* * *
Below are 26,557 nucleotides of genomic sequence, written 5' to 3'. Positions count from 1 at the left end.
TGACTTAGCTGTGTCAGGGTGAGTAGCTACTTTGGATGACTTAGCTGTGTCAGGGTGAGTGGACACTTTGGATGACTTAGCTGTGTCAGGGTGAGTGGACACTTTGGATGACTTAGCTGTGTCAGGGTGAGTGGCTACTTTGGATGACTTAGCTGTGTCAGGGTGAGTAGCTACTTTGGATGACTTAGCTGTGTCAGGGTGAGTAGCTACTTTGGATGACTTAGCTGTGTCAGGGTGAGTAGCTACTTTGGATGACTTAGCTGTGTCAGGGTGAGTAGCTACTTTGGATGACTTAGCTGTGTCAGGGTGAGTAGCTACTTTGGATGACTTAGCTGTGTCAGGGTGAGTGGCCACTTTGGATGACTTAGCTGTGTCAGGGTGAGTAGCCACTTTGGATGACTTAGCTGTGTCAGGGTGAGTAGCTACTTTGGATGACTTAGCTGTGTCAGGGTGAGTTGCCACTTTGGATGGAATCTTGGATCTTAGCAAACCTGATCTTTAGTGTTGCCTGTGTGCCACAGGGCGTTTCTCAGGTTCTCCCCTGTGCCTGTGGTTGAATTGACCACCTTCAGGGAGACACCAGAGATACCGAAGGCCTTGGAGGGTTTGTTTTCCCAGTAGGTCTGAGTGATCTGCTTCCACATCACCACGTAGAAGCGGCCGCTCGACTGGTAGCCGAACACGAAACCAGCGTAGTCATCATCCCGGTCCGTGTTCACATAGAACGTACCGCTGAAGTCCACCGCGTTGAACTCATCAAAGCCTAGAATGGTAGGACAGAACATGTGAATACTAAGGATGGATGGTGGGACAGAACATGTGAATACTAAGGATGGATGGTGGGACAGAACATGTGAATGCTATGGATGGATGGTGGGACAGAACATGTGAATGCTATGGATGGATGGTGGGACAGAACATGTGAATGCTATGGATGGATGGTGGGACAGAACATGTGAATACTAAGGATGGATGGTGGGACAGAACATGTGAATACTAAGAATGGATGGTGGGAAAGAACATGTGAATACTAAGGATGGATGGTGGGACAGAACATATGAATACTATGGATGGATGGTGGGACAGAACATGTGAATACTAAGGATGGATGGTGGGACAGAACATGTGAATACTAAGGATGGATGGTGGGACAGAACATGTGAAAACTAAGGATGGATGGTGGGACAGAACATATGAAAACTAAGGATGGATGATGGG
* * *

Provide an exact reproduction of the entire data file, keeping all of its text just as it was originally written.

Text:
Below are 26,557 nucleotides of genomic sequence, written 5' to 3'. Positions count from 1 at the left end.
TGACTTAGCTGTGTCAGGGTGAGTAGCTACTTTGGATGACTTAGCTGTGTCAGGGTGAGTGGACACTTTGGATGACTTAGCTGTGTCAGGGTGAGTGGACACTTTGGATGACTTAGCTGTGTCAGGGTGAGTGGCTACTTTGGATGACTTAGCTGTGTCAGGGTGAGTAGCTACTTTGGATGACTTAGCTGTGTCAGGGTGAGTAGCTACTTTGGATGACTTAGCTGTGTCAGGGTGAGTAGCTACTTTGGATGACTTAGCTGTGTCAGGGTGAGTAGCTACTTTGGATGACTTAGCTGTGTCAGGGTGAGTAGCTACTTTGGATGACTTAGCTGTGTCAGGGTGAGTGGCCACTTTGGATGACTTAGCTGTGTCAGGGTGAGTAGCCACTTTGGATGACTTAGCTGTGTCAGGGTGAGTAGCTACTTTGGATGACTTAGCTGTGTCAGGGTGAGTTGCCACTTTGGATGGAATCTTGGATCTTAGCAAACCTGATCTTTAGTGTTGCCTGTGTGCCACAGGGCGTTTCTCAGGTTCTCCCCTGTGCCTGTGGTTGAATTGACCACCTTCAGGGAGACACCAGAGATACCGAAGGCCTTGGAGGGTTTGTTTTCCCAGTAGGTCTGAGTGATCTGCTTCCACATCACCACGTAGAAGCGGCCGCTCGACTGGTAGCCGAACACGAAACCAGCGTAGTCATCATCCCGGTCCGTGTTCACATAGAACGTACCGCTGAAGTCCACCGCGTTGAACTCATCAAAGCCTAGAATGGTAGGACAGAACATGTGAATACTAAGGATGGATGGTGGGACAGAACATGTGAATACTAAGGATGGATGGTGGGACAGAACATGTGAATGCTATGGATGGATGGTGGGACAGAACATGTGAATGCTATGGATGGATGGTGGGACAGAACATGTGAATGCTATGGATGGATGGTGGGACAGAACATGTGAATACTAAGGATGGATGGTGGGACAGAACATGTGAATACTAAGAATGGATGGTGGGAAAGAACATGTGAATACTAAGGATGGATGGTGGGACAGAACATATGAATACTATGGATGGATGGTGGGACAGAACATGTGAATACTAAGGATGGATGGTGGGACAGAACATGTGAATACTAAGGATGGATGGTGGGACAGAACATGTGAAAACTAAGGATGGATGGTGGGACAGAACATATGAAAACTAAGGATGGATGATGGG